Michaela’s Zoo Babies

Michaela Strachan continues to follow breeding programmes in zoos and wildlife parks across the United Kingdom. Filmed over five weeks, the series captures magical moments from mating through to pregnancy, birth and the first few weeks of life.

Michaela’s Zoo Babies travels the length and breadth of the country, from the Scottish Highlands to Southampton, to discover how UK zoos are helping to rear and nurture baby animals, including some rare and endangered species.

Each programme will follow the story of several animal families, each at a different stage of the pregnancy, birthing and parenting cycle.

On Monday, Danaca the giraffe begins the longest labour in Woburn Safari Park’s history, and Raja the elephant is encouraged to take more of an interest in the birds and the bees. Meanwhile, there is trouble in paradise as things go seriously wrong for Gabby the tapir and her newborn baby.

Tuesday is a stressful day for the keepers at Blackbrook Zoo in Staffordshire, as they struggle to keep their clutch of six kookaburra chicks alive against the odds. The keepers must also cope with the surprise birth of a white-fronted lemur. At Drayton Manor Zoo, Thomas the lar gibbon is teething and bites anything he can find. Maybe a good old-fashioned teething ring is the answer?

Wednesday’s show brings a visit to Cotswold Wildlife Park in Oxfordshire, where Friday the Bactrian camel is the last of the females to have her baby – but her behaviour is a worry. Elsewhere, a keeper has his hands full when he becomes a surrogate mother to a cockatoo chick; and a tiny baby monkey struggles to pull through after a shaky start to life.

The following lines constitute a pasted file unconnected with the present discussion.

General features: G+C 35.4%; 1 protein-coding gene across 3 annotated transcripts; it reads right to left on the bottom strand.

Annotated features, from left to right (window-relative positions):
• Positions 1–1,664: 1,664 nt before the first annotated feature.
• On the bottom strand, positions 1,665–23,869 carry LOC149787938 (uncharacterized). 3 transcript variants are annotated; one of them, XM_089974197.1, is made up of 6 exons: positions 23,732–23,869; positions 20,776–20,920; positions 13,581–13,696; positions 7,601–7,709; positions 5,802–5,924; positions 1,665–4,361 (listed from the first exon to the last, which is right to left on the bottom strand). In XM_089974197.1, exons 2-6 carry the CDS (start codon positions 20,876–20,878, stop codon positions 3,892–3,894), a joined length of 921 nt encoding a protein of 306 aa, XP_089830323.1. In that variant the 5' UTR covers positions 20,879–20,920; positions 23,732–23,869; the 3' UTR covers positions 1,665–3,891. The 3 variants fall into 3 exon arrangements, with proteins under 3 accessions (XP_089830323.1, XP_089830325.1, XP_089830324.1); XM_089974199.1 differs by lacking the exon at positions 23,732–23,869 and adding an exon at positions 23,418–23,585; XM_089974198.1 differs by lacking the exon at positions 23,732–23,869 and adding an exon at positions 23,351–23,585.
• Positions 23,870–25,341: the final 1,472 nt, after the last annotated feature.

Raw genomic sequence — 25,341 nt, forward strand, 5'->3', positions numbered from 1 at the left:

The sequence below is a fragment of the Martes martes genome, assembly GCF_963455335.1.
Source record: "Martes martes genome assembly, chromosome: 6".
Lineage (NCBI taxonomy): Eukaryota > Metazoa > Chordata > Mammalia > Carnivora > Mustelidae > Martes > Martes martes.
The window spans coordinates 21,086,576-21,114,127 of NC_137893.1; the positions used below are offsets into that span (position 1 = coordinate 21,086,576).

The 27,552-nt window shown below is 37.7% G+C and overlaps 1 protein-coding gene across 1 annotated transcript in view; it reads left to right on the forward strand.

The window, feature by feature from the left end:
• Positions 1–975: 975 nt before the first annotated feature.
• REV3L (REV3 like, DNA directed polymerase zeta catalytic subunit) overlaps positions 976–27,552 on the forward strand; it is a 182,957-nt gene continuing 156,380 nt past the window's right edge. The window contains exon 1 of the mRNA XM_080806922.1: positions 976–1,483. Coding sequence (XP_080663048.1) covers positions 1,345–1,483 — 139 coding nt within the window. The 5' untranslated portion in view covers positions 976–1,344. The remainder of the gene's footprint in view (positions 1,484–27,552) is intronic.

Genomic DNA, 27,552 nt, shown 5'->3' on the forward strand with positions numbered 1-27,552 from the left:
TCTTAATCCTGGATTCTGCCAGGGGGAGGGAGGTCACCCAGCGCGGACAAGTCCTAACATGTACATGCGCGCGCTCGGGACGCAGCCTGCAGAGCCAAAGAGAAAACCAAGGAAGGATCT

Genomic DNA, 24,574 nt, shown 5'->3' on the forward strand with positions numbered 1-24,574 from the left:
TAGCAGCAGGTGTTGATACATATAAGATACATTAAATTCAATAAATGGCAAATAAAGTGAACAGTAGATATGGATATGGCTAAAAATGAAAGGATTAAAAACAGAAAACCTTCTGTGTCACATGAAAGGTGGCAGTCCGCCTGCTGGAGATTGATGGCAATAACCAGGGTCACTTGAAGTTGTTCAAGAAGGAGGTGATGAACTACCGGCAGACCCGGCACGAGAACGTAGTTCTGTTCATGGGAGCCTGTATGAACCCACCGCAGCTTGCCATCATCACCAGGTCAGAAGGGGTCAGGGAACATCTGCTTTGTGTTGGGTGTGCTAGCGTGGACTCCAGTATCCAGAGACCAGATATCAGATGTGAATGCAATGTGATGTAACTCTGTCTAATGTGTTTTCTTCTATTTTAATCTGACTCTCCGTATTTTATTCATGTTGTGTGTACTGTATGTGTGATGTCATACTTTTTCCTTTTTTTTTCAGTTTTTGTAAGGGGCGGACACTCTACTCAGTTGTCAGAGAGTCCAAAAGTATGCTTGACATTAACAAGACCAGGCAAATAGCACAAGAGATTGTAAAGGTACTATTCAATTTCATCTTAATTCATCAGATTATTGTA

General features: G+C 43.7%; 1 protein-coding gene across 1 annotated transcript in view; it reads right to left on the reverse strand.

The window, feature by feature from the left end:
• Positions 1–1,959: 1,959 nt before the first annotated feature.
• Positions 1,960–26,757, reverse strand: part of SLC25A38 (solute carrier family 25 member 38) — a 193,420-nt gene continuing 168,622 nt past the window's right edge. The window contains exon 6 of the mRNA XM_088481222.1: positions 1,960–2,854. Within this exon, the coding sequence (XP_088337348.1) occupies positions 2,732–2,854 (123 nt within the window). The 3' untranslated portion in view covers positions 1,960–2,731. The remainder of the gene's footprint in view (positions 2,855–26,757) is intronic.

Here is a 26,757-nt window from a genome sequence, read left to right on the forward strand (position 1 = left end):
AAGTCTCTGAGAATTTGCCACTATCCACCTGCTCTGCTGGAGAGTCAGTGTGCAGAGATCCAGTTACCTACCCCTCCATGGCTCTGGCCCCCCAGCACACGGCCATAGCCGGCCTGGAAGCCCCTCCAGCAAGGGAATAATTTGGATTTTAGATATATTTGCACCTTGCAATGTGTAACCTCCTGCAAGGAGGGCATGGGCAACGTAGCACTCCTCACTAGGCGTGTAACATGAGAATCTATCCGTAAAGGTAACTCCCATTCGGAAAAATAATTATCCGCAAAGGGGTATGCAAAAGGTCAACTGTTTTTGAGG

Five Sisters Zoo is the focal point of Thursday’s show, where Melissa the raccoon has her first litter of babies but does not know how to rear them – will her maternal instincts come into effect in time to save her cubs? Suki the ruffed lemur is overdue and the keepers are left guessing as to when her babies will arrive. And Gizmo the skunk surprises everyone with her litter of kittens when she produces a very rare baby.

In the final episode of the series on Friday, a pair of common marmosets are expecting twins at Knowsely Safari Park. However, when triplets arrive, the keepers must step in and take one of the babies away to be hand-reared. And a newborn eland has a dramatic welcome to the world as it is surrounded by a herd of bison.

tell us a bit about the series
“The series goes to various different zoos all over the UK. They had directors with cameras at all these zoos for five weeks recording pregnancies, births, the first few weeks of animals’ lives and anything else to do with mating and having babies. We’ve got a live birth in every programme.”

what is it like to see an animal giving birth?
“I’m always astonished when you see hooved animals –most of them give birth very quickly. I reckon we must have one of the slowest in the programme, which is a tortoise. It takes so long even the baby tortoise falls asleep!”

what do you think we can learn from animals?
“I think things we can learn from animals are childfriendly communities, like meerkats for instance. The whole family gets involved in bringing up a baby meerkat. That’s how we used to be, and we haven’t got community spirit with children any more. And I think it’s something that we’ve lost that we should try and get back.”

what was the cutest baby you came across?
“Without a doubt, the cutest was the aye-aye, which is a type of lemur. It was that and the white lion cub. We had a white lion cub at West Midland Safari Park that was ten weeks old, and they’re just a bundle of fur. I did this piece to camera saying, ‘You are absolutely gorgeous.’ And as I said the word ‘gorgeous’, it turned round, growled at me and nearly bit my nose off!”